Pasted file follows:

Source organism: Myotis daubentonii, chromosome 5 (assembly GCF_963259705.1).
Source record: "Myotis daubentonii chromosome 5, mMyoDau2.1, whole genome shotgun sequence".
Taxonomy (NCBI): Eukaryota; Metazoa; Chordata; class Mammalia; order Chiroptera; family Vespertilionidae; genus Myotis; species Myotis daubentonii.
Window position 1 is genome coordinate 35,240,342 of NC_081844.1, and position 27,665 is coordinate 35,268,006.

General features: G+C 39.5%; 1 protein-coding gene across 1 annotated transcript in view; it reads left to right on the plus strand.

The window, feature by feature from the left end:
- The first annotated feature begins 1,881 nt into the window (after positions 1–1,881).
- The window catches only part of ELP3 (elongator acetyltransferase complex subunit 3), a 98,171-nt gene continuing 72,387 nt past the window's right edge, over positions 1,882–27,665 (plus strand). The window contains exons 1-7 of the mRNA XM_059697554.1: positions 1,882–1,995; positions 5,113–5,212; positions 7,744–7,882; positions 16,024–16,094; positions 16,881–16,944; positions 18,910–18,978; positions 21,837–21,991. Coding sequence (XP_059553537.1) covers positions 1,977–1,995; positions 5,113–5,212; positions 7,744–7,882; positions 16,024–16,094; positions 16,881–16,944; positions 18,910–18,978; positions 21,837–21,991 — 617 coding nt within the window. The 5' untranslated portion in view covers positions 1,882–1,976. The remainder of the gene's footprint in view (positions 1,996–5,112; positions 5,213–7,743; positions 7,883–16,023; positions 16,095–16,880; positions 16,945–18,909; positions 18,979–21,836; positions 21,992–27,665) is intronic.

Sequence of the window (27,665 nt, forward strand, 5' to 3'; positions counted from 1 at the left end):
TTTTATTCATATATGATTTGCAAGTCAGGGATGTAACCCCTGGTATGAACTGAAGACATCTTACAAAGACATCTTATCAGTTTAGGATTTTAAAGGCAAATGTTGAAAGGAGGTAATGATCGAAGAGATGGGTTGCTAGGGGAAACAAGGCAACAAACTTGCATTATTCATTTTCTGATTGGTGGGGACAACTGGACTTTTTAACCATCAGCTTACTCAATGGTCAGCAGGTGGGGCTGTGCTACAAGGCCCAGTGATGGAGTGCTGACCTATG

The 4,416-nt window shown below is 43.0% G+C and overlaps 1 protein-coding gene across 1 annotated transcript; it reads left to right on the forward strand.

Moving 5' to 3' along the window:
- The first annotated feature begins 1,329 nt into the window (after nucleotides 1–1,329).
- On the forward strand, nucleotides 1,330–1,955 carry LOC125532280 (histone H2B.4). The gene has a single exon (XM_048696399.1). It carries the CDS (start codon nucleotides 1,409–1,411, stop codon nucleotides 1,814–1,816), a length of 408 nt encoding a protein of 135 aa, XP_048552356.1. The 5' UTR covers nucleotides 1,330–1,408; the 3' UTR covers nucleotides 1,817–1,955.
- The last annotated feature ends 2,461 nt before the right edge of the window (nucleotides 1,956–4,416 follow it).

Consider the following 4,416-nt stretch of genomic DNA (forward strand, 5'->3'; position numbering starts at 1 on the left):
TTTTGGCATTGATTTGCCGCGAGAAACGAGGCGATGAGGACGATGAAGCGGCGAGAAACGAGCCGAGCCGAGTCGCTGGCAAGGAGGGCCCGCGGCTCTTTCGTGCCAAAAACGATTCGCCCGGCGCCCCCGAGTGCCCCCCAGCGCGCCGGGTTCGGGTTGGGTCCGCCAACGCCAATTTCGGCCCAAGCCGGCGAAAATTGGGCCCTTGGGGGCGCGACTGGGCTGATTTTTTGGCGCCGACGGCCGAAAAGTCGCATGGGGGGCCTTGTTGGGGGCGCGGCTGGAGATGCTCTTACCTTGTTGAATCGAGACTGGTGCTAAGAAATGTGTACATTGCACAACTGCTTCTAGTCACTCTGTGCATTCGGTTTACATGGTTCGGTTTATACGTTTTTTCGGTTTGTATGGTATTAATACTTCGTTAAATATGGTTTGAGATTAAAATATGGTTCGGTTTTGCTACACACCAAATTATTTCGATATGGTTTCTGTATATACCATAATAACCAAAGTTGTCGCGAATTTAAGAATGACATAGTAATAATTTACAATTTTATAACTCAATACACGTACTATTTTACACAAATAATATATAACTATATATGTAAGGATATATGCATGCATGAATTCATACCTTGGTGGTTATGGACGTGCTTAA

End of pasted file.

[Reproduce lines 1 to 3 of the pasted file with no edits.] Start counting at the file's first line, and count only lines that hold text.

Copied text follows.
Source organism: Myotis daubentonii, chromosome 5 (assembly GCF_963259705.1).
Source record: "Myotis daubentonii chromosome 5, mMyoDau2.1, whole genome shotgun sequence".
Taxonomy (NCBI): Eukaryota; Metazoa; Chordata; class Mammalia; order Chiroptera; family Vespertilionidae; genus Myotis; species Myotis daubentonii.